Greek banks were granted an additional €5bn (£3.7bn) worth of emergency lending yesterday to cope with deposits fleeing the system. Money began leaving the banking system when snap elections were called in December, and the outward flows appear to show no sign of letting up.
“It seems that deposit outflows continue, and have been higher last week compared to the week before, starting 26 January, which was the week that outflows moderated following the elections,” Nondas Nicolaides, a senior credit officer at Moody’s, told City A.M.
“This week and next week will be crucial for deposits in view of the Eurogroup meetings,” he said.
Another expert said things could get worse before they get better.
“If the outflows accelerate further, capital controls or temporary bank closure could not be ruled out,” said economist Michel Martinez from Societe General.
According to Tim Congdon, chief executive of International Monetary Research, Greek banks are desperately short of cash.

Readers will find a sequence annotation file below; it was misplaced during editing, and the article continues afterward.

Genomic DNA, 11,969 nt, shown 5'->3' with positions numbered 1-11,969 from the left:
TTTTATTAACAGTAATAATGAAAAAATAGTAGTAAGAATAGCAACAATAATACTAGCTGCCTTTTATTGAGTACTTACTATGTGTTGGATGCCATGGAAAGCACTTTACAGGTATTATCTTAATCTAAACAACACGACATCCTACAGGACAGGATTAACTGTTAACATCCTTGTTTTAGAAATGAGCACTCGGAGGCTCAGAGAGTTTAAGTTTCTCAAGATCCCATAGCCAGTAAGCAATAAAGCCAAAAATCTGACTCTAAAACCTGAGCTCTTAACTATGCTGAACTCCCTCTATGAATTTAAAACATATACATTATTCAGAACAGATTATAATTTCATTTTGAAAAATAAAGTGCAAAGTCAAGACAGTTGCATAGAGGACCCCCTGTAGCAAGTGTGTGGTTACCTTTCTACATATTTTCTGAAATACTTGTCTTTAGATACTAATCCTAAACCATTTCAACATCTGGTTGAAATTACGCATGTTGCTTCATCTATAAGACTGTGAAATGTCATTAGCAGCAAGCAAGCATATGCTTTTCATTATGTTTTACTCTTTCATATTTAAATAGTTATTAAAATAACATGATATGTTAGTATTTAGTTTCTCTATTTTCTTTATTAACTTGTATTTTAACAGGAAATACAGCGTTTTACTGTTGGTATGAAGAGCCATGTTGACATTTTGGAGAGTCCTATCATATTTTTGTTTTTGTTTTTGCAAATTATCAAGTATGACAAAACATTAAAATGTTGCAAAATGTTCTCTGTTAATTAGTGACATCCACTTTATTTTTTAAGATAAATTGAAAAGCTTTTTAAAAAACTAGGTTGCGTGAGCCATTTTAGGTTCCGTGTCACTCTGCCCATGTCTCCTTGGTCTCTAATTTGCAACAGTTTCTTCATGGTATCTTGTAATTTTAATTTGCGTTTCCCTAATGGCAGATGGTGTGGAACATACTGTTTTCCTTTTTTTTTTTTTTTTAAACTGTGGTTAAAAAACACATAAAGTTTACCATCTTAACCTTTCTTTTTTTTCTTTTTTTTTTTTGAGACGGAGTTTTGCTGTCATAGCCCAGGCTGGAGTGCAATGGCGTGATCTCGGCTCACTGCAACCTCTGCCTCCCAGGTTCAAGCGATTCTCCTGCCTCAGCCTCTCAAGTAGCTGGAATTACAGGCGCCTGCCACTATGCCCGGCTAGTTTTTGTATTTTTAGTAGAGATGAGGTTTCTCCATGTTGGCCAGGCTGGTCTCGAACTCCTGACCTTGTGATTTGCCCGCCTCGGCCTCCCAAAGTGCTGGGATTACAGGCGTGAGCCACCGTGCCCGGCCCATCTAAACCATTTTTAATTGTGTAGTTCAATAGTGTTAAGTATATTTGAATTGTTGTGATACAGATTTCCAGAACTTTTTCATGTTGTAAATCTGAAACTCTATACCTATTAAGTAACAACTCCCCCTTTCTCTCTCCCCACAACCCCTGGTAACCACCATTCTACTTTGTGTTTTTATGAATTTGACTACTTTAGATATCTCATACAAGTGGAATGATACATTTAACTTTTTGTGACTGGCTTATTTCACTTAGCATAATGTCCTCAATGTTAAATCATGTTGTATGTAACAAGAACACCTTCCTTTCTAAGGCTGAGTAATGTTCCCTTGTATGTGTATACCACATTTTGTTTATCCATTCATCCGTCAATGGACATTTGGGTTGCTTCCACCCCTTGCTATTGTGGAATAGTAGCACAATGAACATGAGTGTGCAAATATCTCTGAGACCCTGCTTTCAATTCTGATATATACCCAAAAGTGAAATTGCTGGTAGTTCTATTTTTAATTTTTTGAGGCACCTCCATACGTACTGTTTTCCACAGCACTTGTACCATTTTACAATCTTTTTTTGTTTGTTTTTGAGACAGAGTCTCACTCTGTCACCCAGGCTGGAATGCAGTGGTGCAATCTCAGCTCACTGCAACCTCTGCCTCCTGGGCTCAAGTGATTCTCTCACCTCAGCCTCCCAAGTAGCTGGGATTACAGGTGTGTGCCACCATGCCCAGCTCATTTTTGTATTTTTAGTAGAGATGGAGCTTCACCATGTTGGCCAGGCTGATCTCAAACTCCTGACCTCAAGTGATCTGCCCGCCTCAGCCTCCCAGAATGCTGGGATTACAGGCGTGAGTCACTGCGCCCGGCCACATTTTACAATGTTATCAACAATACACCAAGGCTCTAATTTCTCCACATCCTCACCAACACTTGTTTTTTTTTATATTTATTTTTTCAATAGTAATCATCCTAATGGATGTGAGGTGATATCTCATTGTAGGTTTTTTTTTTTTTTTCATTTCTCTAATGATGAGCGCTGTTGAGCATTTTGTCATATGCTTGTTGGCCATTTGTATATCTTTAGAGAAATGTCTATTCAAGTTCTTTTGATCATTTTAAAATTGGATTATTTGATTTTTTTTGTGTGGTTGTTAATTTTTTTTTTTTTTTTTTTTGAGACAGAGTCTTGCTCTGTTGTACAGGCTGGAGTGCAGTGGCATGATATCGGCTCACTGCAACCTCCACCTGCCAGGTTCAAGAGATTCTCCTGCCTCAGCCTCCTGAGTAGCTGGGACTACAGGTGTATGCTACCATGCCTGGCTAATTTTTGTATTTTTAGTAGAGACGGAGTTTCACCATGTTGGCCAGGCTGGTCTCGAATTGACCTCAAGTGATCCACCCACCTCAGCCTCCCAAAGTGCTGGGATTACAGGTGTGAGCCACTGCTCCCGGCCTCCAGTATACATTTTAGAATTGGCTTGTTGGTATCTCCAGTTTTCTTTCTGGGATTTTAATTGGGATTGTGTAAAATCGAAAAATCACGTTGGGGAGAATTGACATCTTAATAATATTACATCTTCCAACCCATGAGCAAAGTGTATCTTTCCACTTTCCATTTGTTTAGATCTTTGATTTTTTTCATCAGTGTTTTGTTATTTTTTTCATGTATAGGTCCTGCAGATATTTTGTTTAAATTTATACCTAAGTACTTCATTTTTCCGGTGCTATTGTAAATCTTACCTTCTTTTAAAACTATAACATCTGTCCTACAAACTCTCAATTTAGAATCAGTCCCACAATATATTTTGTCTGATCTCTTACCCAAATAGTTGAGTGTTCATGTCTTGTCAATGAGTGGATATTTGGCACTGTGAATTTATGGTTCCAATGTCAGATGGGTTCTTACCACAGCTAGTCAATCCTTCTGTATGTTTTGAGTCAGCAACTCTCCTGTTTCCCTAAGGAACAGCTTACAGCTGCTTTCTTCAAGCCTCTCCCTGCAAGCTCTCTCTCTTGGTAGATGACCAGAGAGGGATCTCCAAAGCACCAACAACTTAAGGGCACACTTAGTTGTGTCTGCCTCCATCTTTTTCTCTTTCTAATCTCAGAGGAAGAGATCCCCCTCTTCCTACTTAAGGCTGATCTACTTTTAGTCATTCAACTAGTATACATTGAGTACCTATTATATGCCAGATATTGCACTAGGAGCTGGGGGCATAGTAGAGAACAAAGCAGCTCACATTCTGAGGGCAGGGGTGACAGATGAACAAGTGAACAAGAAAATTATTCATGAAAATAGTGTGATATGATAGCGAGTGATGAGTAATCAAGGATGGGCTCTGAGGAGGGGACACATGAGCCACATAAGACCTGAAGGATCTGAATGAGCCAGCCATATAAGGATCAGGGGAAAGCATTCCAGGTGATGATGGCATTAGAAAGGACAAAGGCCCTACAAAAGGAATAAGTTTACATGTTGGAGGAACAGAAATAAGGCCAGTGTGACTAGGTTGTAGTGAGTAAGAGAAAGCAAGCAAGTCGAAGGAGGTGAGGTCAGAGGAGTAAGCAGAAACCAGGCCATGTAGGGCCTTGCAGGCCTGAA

“Because they hold less than €2bn in cash, a run on any of the €160bn to €170bn or so of deposits must be replaced – immediately, in the first instance – by extra borrowing,” he said.
The European Central Bank recently said it would stop accepting Greek government bonds as collateral for such emergency borrowing, meaning Greek banks must borrow from the Greek central bank. However, the Greek central bank has a limit set by the ECB, which was raised by €5bn yesterday to €65bn.
But Congdon warned this has a limit and cannot continue to rise. The ECB can vote against granting Greece extra emergency lending by voting with a two-thirds majority and are expected to reconvene on the matter once a fortnight. Worryingly for all, the slowdown in deposit outflows last week has only been temporary.